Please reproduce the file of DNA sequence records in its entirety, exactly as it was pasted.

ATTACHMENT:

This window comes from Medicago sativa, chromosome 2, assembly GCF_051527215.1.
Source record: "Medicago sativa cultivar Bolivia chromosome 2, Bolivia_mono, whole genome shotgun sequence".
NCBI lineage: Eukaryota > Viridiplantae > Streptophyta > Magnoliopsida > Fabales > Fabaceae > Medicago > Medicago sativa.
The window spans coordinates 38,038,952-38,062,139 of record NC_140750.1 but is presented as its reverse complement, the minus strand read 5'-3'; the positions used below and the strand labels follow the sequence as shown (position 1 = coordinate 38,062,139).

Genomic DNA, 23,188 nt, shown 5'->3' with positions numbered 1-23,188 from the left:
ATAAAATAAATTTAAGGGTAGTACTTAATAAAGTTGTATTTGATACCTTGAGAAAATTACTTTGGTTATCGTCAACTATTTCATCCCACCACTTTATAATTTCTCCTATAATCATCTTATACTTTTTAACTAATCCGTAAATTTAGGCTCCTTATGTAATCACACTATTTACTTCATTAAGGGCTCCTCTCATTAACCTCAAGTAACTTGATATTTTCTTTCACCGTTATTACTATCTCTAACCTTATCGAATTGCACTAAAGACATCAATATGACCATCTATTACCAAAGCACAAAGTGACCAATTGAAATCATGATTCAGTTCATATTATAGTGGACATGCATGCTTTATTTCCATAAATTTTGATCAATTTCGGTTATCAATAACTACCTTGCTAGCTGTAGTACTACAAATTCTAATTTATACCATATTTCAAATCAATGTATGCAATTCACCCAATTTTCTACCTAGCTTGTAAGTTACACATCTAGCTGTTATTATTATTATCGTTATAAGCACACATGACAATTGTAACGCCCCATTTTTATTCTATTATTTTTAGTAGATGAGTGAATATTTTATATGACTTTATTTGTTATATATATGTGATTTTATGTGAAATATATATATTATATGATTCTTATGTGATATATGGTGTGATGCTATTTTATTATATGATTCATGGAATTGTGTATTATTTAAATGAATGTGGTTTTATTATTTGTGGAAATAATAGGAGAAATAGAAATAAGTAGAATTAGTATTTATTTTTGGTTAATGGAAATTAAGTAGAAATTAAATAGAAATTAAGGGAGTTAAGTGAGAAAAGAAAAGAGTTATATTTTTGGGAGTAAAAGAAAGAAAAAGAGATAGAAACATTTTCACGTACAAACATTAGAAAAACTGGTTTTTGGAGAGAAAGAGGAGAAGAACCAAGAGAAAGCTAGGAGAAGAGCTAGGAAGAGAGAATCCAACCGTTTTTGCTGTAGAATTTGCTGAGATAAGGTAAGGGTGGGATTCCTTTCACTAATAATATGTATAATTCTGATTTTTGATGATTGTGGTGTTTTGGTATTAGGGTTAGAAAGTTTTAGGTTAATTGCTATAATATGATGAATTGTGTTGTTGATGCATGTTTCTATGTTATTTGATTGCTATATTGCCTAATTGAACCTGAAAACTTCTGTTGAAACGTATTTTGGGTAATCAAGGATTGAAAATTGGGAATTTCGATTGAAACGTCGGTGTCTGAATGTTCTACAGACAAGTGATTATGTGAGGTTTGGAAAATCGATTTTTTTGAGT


This window comes from Medicago sativa, chromosome 2, assembly GCF_051527215.1.
Source record: "Medicago sativa cultivar Bolivia chromosome 2, Bolivia_mono, whole genome shotgun sequence".
NCBI lineage: Eukaryota > Viridiplantae > Streptophyta > Magnoliopsida > Fabales > Fabaceae > Medicago > Medicago sativa.
The window spans coordinates 38,038,952-38,062,139 of record NC_140750.1 but is presented as its reverse complement, the minus strand read 5'-3'; the positions used below and the strand labels follow the sequence as shown (position 1 = coordinate 38,062,139).

Genomic DNA, 23,188 nt, shown 5'->3' with positions numbered 1-23,188 from the left:
ATAAAATAAATTTAAGGGTAGTACTTAATAAAGTTGTATTTGATACCTTGAGAAAATTACTTTGGTTATCGTCAACTATTTCATCCCACCACTTTATAATTTCTCCTATAATCATCTTATACTTTTTAACTAATCCGTAAATTTAGGCTCCTTATGTAATCACACTATTTACTTCATTAAGGGCTCCTCTCATTAACCTCAAGTAACTTGATATTTTCTTTCACCGTTATTACTATCTCTAACCTTATCGAATTGCACTAAAGACATCAATATGACCATCTATTACCAAAGCACAAAGTGACCAATTGAAATCATGATTCAGTTCATATTATAGTGGACATGCATGCTTTATTTCCATAAATTTTGATCAATTTCGGTTATCAATAACTACCTTGCTAGCTGTAGTACTACAAATTCTAATTTATACCATATTTCAAATCAATGTATGCAATTCACCCAATTTTCTACCTAGCTTGTAAGTTACACATCTAGCTGTTATTATTATTATCGTTATAAGCACACATGACAATTGTAACGCCCCATTTTTATTCTATTATTTTTAGTAGATGAGTGAATATTTTATATGACTTTATTTGTTATATATATGTGATTTTATGTGAAATATATATATTATATGATTCTTATGTGATATATGGTGTGATGCTATTTTATTATATGATTCATGGAATTGTGTATTATTTAAATGAATGTGGTTTTATTATTTGTGGAAATAATAGGAGAAATAGAAATAAGTAGAATTAGTATTTATTTTTGGTTAATGGAAATTAAGTAGAAATTAAATAGAAATTAAGGGAGTTAAGTGAGAAAAGAAAAGAGTTATATTTTTGGGAGTAAAAGAAAGAAAAAGAGATAGAAACATTTTCACGTACAAACATTAGAAAAACTGGTTTTTGGAGAGAAAGAGGAGAAGAACCAAGAGAAAGCTAGGAGAAGAGCTAGGAAGAGAGAATCCAACCGTTTTTGCTGTAGAATTTGCTGAGATAAGGTAAGGGTGGGATTCCTTTCACTAATAATATGTATAATTCTGATTTTTGATGATTGTGGTGTTTTGGTATTAGGGTTAGAAAGTTTTAGGTTAATTGCTATAATATGATGAATTGTGTTGTTGATGCATGTTTCTATGTTATTTGATTGCTATATTGCCTAATTGAACCTGAAAACTTCTGTTGAAACGTATTTTGGGTAATCAAGGATTGAAAATTGGGAATTTCGATTGAAACGTCGGTGTCTGAATGTTCTACAGACAAGTGATTATGTGAGGTTTGGAAAATCGATTTTTTTGAGT